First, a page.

Originally, Metro officials envisioned a Marriott Marquis for the site. Marriott is well-known for its multiple brands and convention center anchor hotels — more so than Omni. 

Michael McCall, chair of the Marketing Department at Ithaca (N.Y.) College and a research fellow with Cornell University’s Center for Hospitality Research, said Omni might face a challenge working as an anchor hotel in Nashville but called the city “a good convention draw.” 

“If you have a convention center in a nice area, the probability of success for the anchor hotel rises considerably,” he said 

McCall considers Omni a premium hotel brand that will nonetheless face competition from downtown’s Nashville’s numerous well-established hotels. 

“The key to success is how they differentiate themselves,” he said. 

Kboudi said Omni would do so with its LEED certification, its architecture team and plan to eventually create 300 new full-time jobs, 200 of which the company has guaranteed would be filled by Davidson County residents. Another distinguishing element will be the hotel’s interaction with an expanded Country Music Hall of Fame and Museum. Hatch Showprint, a Broadway destination for tourists in particular, could have a presence in the development, for example. 

“We will work with a number of community organizations to ensure our outreach is extremely strong, letting everyone in the Nashville-Davidson County area know to participate in job fairs and other avenues to be considered for employment,” she said.

In general, Omni earns high marks from both customers and the travel industry entities that rank hotels. The company has reinvented numerous historic properties, drawing praise from preservationists. In 2003, Omni became the first luxury hotel brand to offer complimentary WiFi access. In addition, J.D. Power consistently gives Omni the highest of marks. 

Omni bases its optimism on the Nashville project, in part, on its design firm for the project, HKS. Started in 1939 and named for founder Harwood K. Smith, the Dallas-based firm brings an impressive resume to Nashville (where it also has an office). HKS designed the instantly iconic Cowboy Stadium in Arlington, Texas. In addition, the company has designed the The W Hollywood Hotel and Residences in the Los Angeles market.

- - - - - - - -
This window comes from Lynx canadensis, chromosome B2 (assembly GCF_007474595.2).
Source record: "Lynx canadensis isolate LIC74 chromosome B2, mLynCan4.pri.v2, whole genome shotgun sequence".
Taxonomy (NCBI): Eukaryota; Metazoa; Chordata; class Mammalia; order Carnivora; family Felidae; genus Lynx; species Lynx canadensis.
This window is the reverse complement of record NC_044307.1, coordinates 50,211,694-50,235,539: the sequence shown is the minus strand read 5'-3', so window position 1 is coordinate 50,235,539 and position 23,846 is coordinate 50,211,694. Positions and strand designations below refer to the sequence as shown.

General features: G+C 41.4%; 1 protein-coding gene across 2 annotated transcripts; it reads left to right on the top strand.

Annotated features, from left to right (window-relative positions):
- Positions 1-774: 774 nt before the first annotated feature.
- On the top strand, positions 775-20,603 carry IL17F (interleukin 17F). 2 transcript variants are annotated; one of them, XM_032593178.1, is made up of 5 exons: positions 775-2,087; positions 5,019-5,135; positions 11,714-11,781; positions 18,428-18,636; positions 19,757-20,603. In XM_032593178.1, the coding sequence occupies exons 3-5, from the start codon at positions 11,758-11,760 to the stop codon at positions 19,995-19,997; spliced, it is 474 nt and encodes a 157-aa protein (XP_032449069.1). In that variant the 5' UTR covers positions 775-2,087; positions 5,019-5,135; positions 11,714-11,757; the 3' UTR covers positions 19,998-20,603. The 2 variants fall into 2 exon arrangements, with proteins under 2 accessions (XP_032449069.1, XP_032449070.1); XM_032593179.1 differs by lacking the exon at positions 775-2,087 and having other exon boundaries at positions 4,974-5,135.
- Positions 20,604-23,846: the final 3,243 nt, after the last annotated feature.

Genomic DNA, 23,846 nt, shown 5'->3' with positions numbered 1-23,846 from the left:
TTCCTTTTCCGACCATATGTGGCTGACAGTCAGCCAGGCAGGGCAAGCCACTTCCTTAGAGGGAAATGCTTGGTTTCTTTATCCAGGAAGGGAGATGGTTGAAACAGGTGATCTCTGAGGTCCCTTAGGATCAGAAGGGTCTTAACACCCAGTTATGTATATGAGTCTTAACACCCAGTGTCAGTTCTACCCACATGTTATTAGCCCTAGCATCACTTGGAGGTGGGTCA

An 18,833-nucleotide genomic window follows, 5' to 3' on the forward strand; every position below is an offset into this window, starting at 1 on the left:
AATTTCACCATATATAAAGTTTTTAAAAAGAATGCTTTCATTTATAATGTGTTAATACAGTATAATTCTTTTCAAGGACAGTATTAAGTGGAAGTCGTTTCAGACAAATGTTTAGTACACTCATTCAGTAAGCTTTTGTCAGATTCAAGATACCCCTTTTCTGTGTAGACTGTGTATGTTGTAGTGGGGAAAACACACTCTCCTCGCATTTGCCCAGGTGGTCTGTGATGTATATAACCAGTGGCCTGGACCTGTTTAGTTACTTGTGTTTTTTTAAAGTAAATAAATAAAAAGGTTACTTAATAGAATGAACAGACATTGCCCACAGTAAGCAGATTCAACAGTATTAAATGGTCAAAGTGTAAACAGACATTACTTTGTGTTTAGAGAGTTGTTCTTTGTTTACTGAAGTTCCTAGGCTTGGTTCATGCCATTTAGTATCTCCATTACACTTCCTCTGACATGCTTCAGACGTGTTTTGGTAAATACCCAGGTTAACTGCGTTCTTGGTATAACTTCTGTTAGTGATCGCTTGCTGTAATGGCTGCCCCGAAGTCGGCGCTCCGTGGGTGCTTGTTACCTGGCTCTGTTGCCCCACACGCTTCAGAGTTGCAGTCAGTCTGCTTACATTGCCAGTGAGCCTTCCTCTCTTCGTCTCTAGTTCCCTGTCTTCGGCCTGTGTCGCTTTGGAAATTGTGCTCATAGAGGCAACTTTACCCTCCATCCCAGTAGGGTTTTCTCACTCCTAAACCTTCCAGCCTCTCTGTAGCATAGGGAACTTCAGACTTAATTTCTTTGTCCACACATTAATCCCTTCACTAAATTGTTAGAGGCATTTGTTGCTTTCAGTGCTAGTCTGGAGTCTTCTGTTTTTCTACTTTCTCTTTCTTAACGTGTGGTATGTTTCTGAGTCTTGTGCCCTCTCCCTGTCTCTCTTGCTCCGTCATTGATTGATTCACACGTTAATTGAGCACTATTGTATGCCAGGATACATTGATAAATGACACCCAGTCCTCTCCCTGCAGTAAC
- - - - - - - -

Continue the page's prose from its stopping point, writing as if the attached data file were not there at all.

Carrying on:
Many HKS hotels — particularly those in Fort Worth and San Diego — offer exteriors that are cutting edge, while others assume a more understated exterior aesthetic. The Nashville Omni exterior, based on renderings, leans toward the latter, as there is a limited degree of unusual shapes, colors or embellishments — except at street level, where there will be bold forms and materials, as well as multiple spaces for retail shops and restaurants or bars. 

When asked her take on the contrasts between exterior designs of various Omnis, Kboudi simply said, “We’ve had some very positive feedback to the design of the Omni Nashville Hotel and believe it will be a great fit for the overall area and also in keeping with the destination.” 

With far more accomplishments than problems, Omni seemingly is poised to succeed in Nashville. At Thursday’s groundbreaking, Omni Hotels President Mike Deitemeyer said the company already has about 15,000 bookings (the hotel is slated to open in mid-2013) and commitments for 100,000 more. The company operates hotels in far less sexy locales, and does so effectively, said Ithaca College’s McCall.  

1 Comment on this post:

By: shinestx on 6/20/11 at 10:40

Looks like Omni is off to a weak start if they want to "impact" the city. The bland and squatty 21-story warehouse that will house it will be virtually invisible on the skyline. In fifteen years it will be completely lost in the high rises that will be built along the Korea Vets Blvd. This one is a big "miss" by Omni.